The first Asian American to launch into space, who made the ultimate sacrifice in pursuit of NASA's exploration goals, has been chosen as the namesake for a commercial cargo vehicle set to deliver supplies and science to the International Space Station.
Northrop Grumman has christened its next Cygnus flying a commercial resupply services mission for NASA (NG-16) after Ellison Onizuka, who on January 28, 1986, died with his six crewmates on the ill-fated final flight of the space shuttle Challenger.
"It is our tradition to name each Cygnus spacecraft after a pioneer of human spaceflight," said Kendell Nii, a program manager for Northrop Grumman Space Systems, in a video accompanying the announcement. "As we prepare for our next mission to the International Space Station, I am proud to announce that the NG-16 Cygnus spacecraft will be named in honor of Ellison Onizuka, the first Asian astronaut to reach space."
"As someone who shares his heritage, I'm inspired by Ellison as a role model for our community and for the multiple generations who'll explore new horizons," Nii said.
A U.S. Air Force flight test engineer and test pilot with more than 1,700 flight hours, Onizuka was selected to become an astronaut with NASA's 1978 class of space shuttle astronauts, the agency's first group to accept minority and women candidates. After completing basic training and while waiting for his first mission assignment, Onizuka joined the orbiter test and checkout teams at the Kennedy Space Center in Florida. Later, he worked on the software test and checkout crew at the Shuttle Avionics and Integration Lab at Johnson Space Center in Houston.
"Ellison's first spaceflight came in 1985 as a mission specialist aboard the space shuttle Discovery, which was the first space shuttle mission flown for the Department of Defense," said Nii. "He was responsible for payload activities and logged 75 hours in space during the [STS-51C] mission."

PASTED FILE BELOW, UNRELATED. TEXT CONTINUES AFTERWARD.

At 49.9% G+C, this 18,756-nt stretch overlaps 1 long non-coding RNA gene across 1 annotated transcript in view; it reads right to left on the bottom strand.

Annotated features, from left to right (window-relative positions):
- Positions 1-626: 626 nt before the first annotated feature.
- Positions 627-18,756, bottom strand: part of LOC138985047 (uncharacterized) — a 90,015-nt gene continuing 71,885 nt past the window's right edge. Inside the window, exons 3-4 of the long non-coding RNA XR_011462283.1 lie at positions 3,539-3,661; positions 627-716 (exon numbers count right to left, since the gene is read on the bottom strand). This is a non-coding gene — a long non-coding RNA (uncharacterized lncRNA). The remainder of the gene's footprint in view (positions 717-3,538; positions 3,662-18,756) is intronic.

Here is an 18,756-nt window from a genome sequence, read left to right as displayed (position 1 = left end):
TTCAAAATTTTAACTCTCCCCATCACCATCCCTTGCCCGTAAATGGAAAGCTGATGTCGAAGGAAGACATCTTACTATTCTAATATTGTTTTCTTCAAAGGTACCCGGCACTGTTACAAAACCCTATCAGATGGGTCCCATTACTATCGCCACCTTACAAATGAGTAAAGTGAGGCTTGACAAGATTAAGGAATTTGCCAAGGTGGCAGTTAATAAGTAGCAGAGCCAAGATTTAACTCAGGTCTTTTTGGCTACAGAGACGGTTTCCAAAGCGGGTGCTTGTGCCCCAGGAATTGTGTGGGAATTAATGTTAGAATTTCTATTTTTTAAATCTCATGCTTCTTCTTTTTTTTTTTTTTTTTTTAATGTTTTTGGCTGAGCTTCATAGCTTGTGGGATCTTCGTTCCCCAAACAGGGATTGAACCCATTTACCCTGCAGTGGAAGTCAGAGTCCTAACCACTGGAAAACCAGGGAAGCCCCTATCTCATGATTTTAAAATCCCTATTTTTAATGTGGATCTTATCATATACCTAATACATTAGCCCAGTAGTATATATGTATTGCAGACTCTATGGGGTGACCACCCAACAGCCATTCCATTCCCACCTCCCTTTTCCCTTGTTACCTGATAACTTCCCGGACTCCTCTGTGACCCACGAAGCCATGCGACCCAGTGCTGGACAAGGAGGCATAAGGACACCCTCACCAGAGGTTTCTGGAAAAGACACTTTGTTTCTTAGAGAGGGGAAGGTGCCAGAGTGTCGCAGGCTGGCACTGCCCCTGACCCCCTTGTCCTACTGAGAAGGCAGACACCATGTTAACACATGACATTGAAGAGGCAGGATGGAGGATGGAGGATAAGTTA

Onizuka's second launch ended in tragedy just 73 seconds after lifting off. A seal exposed to freezing temperatures failed inside a booster, leading to the space shuttle Challenger breaking apart and claiming the lives of Onizuka and his STS-51L crewmates, including commander Dick Scobee, pilot Mike Smith, mission specialists Judy Resnik and Ron McNair, payload specialist Greg Jarvis and first "Teacher in Space" Christa McAuliffe.
(In 2018, Northrop Grumman acquired the company that produced Challenger's boosters, as well as all of the solid rocket motors that were used throughout the 30-year space shuttle program.)
"Ellison once said that 'Every generation has the obligation to free men's minds for a look at new worlds to look out from a higher plateau than the last generation.' You can find these wise words on the last page of a U.S. passport, encouraging all of us to seek out new discoveries," said Nii.
The S.S. Ellison Onizuka will deliver approximately 8,200 pounds (3,700 kg.) of supplies and research equipment for the Expedition 65 crew aboard the space station. The Cygnus freighter will be launched atop a Northrop Grumman Antares 230+ rocket from the Mid-Atlantic Regional Spaceport at NASA's Wallops Flight Facility in Virginia. Liftoff is scheduled for Aug. 10.
The S.S. Ellison Onizuka is the first Cygnus spacecraft to be named for a member of the fallen STS-51L crew. Other namesakes have included former company executive J.R. Thompson, U.S. Air Force Manned Orbiting Laboratory candidate Robert Lawrence and NASA astronauts David Low, Gordon Fullerton, Janice Voss, Deke Slayton, Rick Husband, Alan Poindexter, John Glenn, Gene Cernan, John Young, Roger Chaffee and Alan Bean.
The most recent Cygnus, which launched in February 2021 and deorbited in July, was named the S.S. Katherine Johnson after the mathematician whose work as a "human computer" helped send the first Americans into orbit.
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